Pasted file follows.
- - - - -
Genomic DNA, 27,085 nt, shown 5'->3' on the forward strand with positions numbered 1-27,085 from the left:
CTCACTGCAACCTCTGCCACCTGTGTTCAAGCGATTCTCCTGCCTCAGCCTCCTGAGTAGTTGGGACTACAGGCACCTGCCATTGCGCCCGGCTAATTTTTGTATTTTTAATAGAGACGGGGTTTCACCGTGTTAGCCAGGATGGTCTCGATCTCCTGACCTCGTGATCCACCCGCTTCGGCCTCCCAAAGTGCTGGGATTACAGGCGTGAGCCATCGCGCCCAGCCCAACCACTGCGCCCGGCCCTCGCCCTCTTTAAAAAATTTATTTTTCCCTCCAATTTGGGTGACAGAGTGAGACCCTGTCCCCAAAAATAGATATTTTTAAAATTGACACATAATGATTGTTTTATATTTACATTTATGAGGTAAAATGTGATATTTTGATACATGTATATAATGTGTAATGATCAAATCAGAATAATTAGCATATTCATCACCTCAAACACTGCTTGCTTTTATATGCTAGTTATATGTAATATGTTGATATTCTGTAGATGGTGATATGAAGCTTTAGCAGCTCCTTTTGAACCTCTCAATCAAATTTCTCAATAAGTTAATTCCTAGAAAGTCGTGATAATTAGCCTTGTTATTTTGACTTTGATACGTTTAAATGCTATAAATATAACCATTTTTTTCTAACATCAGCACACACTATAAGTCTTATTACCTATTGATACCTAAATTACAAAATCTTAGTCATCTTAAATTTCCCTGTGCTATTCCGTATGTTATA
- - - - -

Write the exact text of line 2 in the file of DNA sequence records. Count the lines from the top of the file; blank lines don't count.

CTCACTGCAACCTCTGCCACCTGTGTTCAAGCGATTCTCCTGCCTCAGCCTCCTGAGTAGTTGGGACTACAGGCACCTGCCATTGCGCCCGGCTAATTTTTGTATTTTTAATAGAGACGGGGTTTCACCGTGTTAGCCAGGATGGTCTCGATCTCCTGACCTCGTGATCCACCCGCTTCGGCCTCCCAAAGTGCTGGGATTACAGGCGTGAGCCATCGCGCCCAGCCCAACCACTGCGCCCGGCCCTCGCCCTCTTTAAAAAATTTATTTTTCCCTCCAATTTGGGTGACAGAGTGAGACCCTGTCCCCAAAAATAGATATTTTTAAAATTGACACATAATGATTGTTTTATATTTACATTTATGAGGTAAAATGTGATATTTTGATACATGTATATAATGTGTAATGATCAAATCAGAATAATTAGCATATTCATCACCTCAAACACTGCTTGCTTTTATATGCTAGTTATATGTAATATGTTGATATTCTGTAGATGGTGATATGAAGCTTTAGCAGCTCCTTTTGAACCTCTCAATCAAATTTCTCAATAAGTTAATTCCTAGAAAGTCGTGATAATTAGCCTTGTTATTTTGACTTTGATACGTTTAAATGCTATAAATATAACCATTTTTTTCTAACATCAGCACACACTATAAGTCTTATTACCTATTGATACCTAAATTACAAAATCTTAGTCATCTTAAATTTCCCTGTGCTATTCCGTATGTTATA